The following is from a presentation I gave at the Hong Kong Philosophy Cafe recently on the subject of moral obligation…
“Right,’ said Roger, the self-appointed captain of the lifeboat, ‘There are twelve of us on this vessel, which is great, because it can hold up to twenty. And we have plenty of rations to last until someone comes to get us, which won’t be longer than twenty-four hours. So, I think that means we can safely allow ourselves an extra chocolate biscuit and a shot of rum each. Any objections?’
‘Much as I’d doubtless enjoy the extra biscuit,’ said Mr Mates, ‘shouldn’t our main priority right now be to get the boat over there and pick up the poor drowning woman who has been shouting at us for the last half hour?’ A few people looked down into the hull of the boat, embarrassed, while others shook their heads in disbelief.
‘I thought we had agreed,’ said Roger. ‘It’s not our fault she’s drowning, and if we pick her up, we won’t be able to enjoy our extra rations. Why should we disrupt our cosy set-up here?’ There were grunts of agreement.’ Because we could save her, and if we don’t she’ll die. Isn’t that reason enough?’
‘Life’s a bitch’, replied Roger. ‘If she dies, it’s not because we killed her. Anyone for a digestive?’
Source: ‘Lifeboat Earth’ by Onora O’Neill’, republished in ‘World Hunger and Moral Obligation’, edited by W.Aiken and H.La Follette (Prentice-Hall, 1977)
If the people in the boat are grossly immoral – than so are we.
The Lifeboat story is a metaphor – the boat being the affluent West and the drowning woman being those dying of malnutrition and preventable diseases in the developing world. The attitude of the West on this issue is as callous as Roger’s. We’ve enough food and medicine for everyone but would prefer to enjoy luxuries and let others die than forfeit our ‘extra biscuit’ and save them.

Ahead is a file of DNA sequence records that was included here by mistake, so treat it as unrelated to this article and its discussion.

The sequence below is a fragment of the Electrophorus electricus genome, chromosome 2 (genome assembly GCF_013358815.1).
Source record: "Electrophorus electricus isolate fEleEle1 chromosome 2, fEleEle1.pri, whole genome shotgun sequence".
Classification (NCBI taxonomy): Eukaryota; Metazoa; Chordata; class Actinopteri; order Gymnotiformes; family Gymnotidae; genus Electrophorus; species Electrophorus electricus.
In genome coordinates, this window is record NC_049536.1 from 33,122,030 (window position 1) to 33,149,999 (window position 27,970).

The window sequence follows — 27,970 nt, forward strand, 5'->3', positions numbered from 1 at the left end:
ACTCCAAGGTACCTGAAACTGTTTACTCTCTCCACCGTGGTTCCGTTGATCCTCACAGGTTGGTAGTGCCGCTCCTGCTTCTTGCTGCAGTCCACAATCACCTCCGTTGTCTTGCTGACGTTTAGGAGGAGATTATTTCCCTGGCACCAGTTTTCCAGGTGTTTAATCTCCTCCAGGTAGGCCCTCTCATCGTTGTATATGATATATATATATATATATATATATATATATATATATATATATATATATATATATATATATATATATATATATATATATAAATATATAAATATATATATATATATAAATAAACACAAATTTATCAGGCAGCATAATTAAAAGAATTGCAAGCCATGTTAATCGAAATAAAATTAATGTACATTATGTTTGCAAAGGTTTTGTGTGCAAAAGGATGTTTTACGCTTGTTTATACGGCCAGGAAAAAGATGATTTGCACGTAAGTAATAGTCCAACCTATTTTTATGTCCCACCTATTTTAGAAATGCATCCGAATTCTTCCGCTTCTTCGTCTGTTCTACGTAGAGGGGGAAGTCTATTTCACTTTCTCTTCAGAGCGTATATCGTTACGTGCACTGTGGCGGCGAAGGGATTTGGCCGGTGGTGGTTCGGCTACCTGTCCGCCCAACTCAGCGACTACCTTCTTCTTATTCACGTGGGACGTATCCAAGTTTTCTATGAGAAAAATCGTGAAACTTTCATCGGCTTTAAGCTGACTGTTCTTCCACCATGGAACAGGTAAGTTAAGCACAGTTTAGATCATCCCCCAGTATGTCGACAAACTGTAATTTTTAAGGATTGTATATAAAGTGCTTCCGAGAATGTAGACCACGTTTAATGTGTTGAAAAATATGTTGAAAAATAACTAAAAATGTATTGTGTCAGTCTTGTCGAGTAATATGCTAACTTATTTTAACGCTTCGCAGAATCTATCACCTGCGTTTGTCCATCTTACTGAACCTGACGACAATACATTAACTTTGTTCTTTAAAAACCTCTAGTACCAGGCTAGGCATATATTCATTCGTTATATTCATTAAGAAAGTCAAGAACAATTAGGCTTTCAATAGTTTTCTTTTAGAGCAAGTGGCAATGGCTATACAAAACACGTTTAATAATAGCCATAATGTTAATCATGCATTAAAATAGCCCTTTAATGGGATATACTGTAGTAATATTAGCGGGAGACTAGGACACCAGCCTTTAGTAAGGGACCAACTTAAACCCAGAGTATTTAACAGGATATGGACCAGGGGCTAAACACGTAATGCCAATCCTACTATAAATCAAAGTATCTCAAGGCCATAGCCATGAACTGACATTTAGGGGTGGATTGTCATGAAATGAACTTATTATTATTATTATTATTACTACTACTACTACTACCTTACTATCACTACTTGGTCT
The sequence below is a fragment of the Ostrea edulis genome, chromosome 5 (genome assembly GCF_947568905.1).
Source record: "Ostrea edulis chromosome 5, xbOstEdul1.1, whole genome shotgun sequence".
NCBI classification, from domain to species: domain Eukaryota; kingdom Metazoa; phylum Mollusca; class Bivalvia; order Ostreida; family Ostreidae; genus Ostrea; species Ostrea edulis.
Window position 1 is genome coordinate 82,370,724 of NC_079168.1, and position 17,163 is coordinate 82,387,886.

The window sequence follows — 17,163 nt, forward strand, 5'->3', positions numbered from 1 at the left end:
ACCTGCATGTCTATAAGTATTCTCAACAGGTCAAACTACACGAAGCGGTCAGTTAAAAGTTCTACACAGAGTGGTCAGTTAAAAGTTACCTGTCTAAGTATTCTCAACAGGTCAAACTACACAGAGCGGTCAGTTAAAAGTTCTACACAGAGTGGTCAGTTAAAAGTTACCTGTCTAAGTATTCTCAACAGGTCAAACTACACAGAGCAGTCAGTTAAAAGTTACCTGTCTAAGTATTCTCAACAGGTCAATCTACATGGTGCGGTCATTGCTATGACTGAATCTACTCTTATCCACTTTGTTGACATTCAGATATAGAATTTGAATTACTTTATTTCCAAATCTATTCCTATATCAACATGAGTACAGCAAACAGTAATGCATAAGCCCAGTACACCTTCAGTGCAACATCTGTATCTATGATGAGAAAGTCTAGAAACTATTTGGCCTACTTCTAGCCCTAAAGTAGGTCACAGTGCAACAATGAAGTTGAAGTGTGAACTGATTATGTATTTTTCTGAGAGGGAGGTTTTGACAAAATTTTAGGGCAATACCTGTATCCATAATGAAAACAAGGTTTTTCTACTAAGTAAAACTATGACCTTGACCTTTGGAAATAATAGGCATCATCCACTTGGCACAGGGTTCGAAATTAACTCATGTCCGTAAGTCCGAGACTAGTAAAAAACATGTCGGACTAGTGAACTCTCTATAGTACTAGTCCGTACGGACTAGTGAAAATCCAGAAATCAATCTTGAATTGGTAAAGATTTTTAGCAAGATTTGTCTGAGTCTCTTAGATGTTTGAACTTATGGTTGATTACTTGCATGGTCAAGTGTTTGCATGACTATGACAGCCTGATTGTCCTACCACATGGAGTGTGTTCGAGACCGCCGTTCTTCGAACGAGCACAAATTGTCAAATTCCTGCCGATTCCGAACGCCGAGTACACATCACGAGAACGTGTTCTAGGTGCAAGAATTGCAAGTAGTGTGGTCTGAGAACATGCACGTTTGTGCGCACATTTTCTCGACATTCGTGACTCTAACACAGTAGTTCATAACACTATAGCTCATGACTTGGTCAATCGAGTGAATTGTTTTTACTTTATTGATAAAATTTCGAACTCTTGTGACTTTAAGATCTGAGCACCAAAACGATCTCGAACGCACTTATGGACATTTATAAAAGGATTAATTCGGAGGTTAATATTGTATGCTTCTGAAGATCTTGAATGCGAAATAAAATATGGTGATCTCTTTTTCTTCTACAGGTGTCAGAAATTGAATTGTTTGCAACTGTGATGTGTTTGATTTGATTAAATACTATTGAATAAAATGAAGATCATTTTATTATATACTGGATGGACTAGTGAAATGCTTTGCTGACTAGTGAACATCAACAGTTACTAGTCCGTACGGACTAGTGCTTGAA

In another version, the lifeboat can also represent the whole of the world with some of the people on board refusing to distribute the food to others also on board. Some may suggest the analogy neglects the importance of property rights. Goods are placed on a lifeboat for those who need them; no-one has a greater claim than anyone else. Anything other than equal distribution is unfair unless proven otherwise.
However – in the real world – food and other goods are not waiting around to be distributed. Wealth is created and earned. If I refuse to give my surplus to someone else, I am not unfairly appropriating what is due to them; I’m simply keeping what is mine. But even if the story is altered to reflect this fact, the immorality does not disappear. Even if the supplies on the boat belong to the individuals in it, it would still be wrong, when on the boat, to say ‘let the woman die, these biscuits are mine’. As long as there is surplus, the fact that she is dying should make us give up some of our privately owned provisions.
The UN has set a target for developed countries to give 0.7% of their GDP to overseas aid. Few have met it. For the vast majority of people, to give even 1% of their income to help the impoverished would have a negligible effect on their quality of life.
How do we morally justify overlooking those on the brink, is it because they are out-of-sight-out-of-mind? How do we react when we encounter impoverished and desperate people when we travel to developing countries? Are we more morally obligated then?
Most donate the occasional few pounds to charity to perhaps relieve our guilt, but the lifeboat analogy suggests that it is not so much that we would be good people if we gave up some of our luxuries, but that we are terribly wrong not to.